“An estimated 30% of artisanal and small-scale miners are women, so I think it’s very important that they are supported and given a voice and equal platform from which to work and trade,” Sally explains.

“Sourcing ethical precious metals and gemstones is hugely important to me as it is the only way to guarantee the products that I am buying have come from a fully traceable and sustainable supply chain.

“I plan to create a collection of pieces inspired by the miners’ stories to give my customers the opportunity to have a deeper connection with the places and the people living and working where the jewellery supply chains begin.”

Jeweller Sally Grant’s ring, made using one of the garnets mined by the Moyo Gemstones miners.

Around 80-90% of all coloured gemstones including sapphires, rubies, aquamarine, garnets and tourmaline are dug up by small-scale miners, with Tanzania home to some of the richest deposits of coloured gemstones in the world.

According to the International Trade Administration, the mining industry in Tanzania currently stands at an approximate value of approximately £750 million, while an estimated one million jewel diggers in Africa earn less than a dollar a day.

And, while engagement rings in the UK can reach up to tens of thousands of pounds, diamond miners remain some of the poorest people on the planet.

In light of this, Moyo Gemstones say they will provide the education necessary for miners to begin getting much more value for the rough gem material they mine; earning the miners three-to-five times more than they had been earning before and up to 95% of the gems’ export value. Before, they would have been lucky to get 20%.

Mary Michel, the director of the Incorporation of Goldsmiths, is aiming to ensure that jewellery that using ethically sourced stones and metals will soon become the norm in Scotland.

The organisation is collaborating with the seven colleges and universities in Scotland with jewellery courses at HND level or above to create the Ethical Making Pledge.

Their goal is to ensure all of the country’s new jewellers make informed choices and strive to use ethically sourced precious stones and metals to create their work.

“The idea is that from now on, all graduating jewellery students in Scotland will come out with a solid practical and theoretical knowledge of how to improve their environmental and social impact. So it should really see a transformation of the sector,” said Mary.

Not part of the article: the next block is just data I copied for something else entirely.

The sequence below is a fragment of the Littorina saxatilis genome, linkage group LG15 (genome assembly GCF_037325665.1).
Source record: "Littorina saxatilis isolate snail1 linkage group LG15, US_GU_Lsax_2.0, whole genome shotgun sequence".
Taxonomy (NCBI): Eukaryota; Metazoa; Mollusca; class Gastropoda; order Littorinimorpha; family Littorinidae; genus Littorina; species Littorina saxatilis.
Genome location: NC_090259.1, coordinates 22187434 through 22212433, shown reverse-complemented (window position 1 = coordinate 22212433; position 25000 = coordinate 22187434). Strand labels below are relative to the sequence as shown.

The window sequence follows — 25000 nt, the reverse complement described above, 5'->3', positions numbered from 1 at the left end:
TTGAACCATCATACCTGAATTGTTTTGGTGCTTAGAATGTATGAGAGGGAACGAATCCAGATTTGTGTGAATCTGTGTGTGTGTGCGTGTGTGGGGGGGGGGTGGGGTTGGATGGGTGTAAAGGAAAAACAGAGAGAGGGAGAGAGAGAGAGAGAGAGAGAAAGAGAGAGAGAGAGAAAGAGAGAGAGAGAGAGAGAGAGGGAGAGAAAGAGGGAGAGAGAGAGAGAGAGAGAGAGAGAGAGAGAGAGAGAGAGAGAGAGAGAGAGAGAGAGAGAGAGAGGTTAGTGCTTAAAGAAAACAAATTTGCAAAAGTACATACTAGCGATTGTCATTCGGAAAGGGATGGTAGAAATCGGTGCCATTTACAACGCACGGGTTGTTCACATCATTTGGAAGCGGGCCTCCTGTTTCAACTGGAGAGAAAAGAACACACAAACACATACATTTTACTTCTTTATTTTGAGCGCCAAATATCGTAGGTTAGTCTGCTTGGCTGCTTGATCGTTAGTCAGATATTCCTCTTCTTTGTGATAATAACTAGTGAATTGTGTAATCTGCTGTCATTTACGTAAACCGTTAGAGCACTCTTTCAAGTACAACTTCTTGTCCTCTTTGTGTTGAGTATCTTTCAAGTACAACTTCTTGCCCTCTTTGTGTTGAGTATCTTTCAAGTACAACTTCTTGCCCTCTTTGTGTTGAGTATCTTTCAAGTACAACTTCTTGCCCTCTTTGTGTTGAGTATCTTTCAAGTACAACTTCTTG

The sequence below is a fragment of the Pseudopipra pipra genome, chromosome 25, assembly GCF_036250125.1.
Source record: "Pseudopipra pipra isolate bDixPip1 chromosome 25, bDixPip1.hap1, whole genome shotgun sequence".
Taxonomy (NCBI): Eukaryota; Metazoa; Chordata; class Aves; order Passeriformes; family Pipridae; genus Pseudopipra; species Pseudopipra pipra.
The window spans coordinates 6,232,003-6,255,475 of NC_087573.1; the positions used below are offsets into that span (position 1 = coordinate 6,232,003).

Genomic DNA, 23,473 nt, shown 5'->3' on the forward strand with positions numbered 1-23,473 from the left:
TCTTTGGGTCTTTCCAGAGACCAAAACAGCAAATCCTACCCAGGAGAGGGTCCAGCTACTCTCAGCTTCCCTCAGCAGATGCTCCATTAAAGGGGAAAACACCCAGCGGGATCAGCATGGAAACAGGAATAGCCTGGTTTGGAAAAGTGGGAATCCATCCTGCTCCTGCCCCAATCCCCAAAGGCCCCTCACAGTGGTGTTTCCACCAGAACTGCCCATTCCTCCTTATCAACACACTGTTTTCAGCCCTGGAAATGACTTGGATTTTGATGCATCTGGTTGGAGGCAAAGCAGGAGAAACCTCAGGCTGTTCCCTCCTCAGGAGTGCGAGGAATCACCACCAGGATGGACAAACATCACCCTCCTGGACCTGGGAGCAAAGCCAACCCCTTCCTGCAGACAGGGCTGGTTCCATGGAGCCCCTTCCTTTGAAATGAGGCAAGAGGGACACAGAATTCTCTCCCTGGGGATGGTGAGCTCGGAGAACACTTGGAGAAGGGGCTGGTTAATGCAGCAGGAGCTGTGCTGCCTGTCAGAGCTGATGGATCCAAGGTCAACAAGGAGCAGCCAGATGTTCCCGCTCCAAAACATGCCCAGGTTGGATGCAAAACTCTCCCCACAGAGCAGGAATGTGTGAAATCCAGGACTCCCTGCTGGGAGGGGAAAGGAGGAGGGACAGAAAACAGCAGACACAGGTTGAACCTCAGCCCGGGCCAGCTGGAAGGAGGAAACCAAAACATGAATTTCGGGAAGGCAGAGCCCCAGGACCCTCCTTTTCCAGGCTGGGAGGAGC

“We’ve created an open access online resource ( to act as a trustworthy one-stop shop for makers.

“The site brings together relevant information for makers about how to source ethical materials, non-chemical alternatives and information about the issues at hand.

“This is so important because the global marketplace makes it extremely difficult to be able to tell with certainty where our materials have come from.”

© Pact
A jewel is mined from the earth in Africa. 

Moyo Gemstones will ensure that the female miners will now receive 95% of the gems’ market value, where before they would have been lucky to get 20%.

Cristina Villegas added: “It’s not surprising that Scotland is one of the emerging leaders in this space. Small but mighty designers like Sally Grant who speak out and who show us there is a demand for these stones make all the difference.

“Consumers in Scotland can help the sector by going out and buying from ethical jewellers who know exactly where their precious stones and metals come from.

“By buying into something that benefits everyone in the supply chain, they honour the work of the women who do the most dangerous part of the process – those actually pulling the gems out of the ground.”

Meet your miners:

Raheli, mines for tourmaline and sapphires 

© Pact

Raheli, 60, is fairly new to mining, beginning around four years ago as the shortening rainy season meant raising animals and crops became harder.

“Right now, our production is good,” she says.

Raheli lives with three of her grandchildren and uses her mining income to help pay for their schooling. “I work hard for my family,” she says.

Sauda, mines for tourmaline and green garnet 

© Pact

Like many women miners, Sauda says her children are the reason she mines. She has three daughters.

The site where she mines is about three hours away from their home by foot. She usually stays at the mine for three or four days at a time, camping there with other miners. “It is hard to be away from home,” she says, but being able to provide for her girls is worth it.

Rehema, mines for red garnets  

© Pact

Rehema has been mining for about 25 years. Other types of small businesses required start-up money that Rehema, now 50, didn’t have when she was younger. “So I mined,” she says.

Until Pact began working with Umba’s miners, she’d never had any formal training. “Now I know a lot more about what to do with the gems I get and about their worth,” she says. “And I have a license, so I am mining legally.”

Now a grandmother, Rehema uses her mining income to help support her grandchildren. She hopes one day to be able to build them a bigger, better house.

For the chance to buy Sally’s ring created with the work of the Moyo Gemstones miners, visit Elements Jewellery and Silversmithing Fair, Edinburgh, November 8-10, 2019. To meet more women miners from Tanzania’s Umba Valley, click here.